Flat Stanley discussion guide

Author: Jeff Brown

Illustrator: Scott Nash

Publisher: Egmont

Suggested Year Group:  Three

Synopsis

The classic adventures of everybody's favourite flat boy - It's Jeff Brown's Flat Stanley. Stanley Lambchop is an ordinary boy with an extraordinary problem. One night, a giant pinboard falls on top of him leaving him completely flat. At first, Stanley enjoys the benefits of his strange predicament - it can be fun going in out of rooms simply by sliding under the door. And it's a hoot being posted to your friends in California for a holiday. But it's not always easy being different, and, once the novelty begins to wear off, Stanley wishes he could be just like everybody else again.

Rationale for Selection

Flat Stanley is a classic story which deals with issues that are still relevant today. How people react to Stanley being different and how he feels about being flat make for interesting discussions in guided reading sessions.

Points for Discussion:

Before Reading

  • What could you do if you were flat?
  • What could you not do?
  • Can you think of any dangerous situations you could face?

During Reading:

Chapter One

How does Stanley feel when he finds out that he is flat?

  • P4 – is there anything that you find surprising in this chapter? (would your parents want to eat breakfast before going to the doctor if this had happened to you?)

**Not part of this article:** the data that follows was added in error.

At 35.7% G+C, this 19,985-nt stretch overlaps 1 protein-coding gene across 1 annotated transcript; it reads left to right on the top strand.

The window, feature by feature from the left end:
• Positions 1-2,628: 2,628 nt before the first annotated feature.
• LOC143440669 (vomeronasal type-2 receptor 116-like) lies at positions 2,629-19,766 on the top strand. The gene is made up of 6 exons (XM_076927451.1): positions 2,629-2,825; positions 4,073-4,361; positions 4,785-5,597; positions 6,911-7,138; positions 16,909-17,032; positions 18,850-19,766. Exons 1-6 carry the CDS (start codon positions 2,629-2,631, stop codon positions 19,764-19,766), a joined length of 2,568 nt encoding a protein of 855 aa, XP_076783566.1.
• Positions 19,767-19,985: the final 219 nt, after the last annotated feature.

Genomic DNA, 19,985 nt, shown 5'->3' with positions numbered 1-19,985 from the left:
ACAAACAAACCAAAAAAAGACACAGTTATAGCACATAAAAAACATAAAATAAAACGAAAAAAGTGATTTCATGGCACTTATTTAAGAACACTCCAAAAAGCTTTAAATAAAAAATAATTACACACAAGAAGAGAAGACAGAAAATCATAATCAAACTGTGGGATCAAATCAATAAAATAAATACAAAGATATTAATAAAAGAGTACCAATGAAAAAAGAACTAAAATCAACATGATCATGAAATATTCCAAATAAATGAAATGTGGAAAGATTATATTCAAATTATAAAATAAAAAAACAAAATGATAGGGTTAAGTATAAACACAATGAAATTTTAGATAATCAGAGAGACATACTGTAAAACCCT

• How do you think your parents would react if they found you flat?

Chapter 2

  • What do the policemen mean when they say they have 'caught a cuckoo'?
  • What do the people watching think when they see Stanley being pulled up through the drain? (15)

 

P38 – What do you think Stanley’s plan will be?

P40 – Why is Stanley’s idea of a disguise no good? 

 

After Reading:

  • Make a list of the good and bad things about being flat.
  • How do Stanley’s feelings about being flat change during the story?
  • Why do you think Arthur is jealous of Stanley when he becomes flat?

 

 Copyright: Just Imagine Story Centre Ltd

All rights reserved.

These notes may be printed freely for use in classrooms but may not be reproduced in any other format without the permission of the author.

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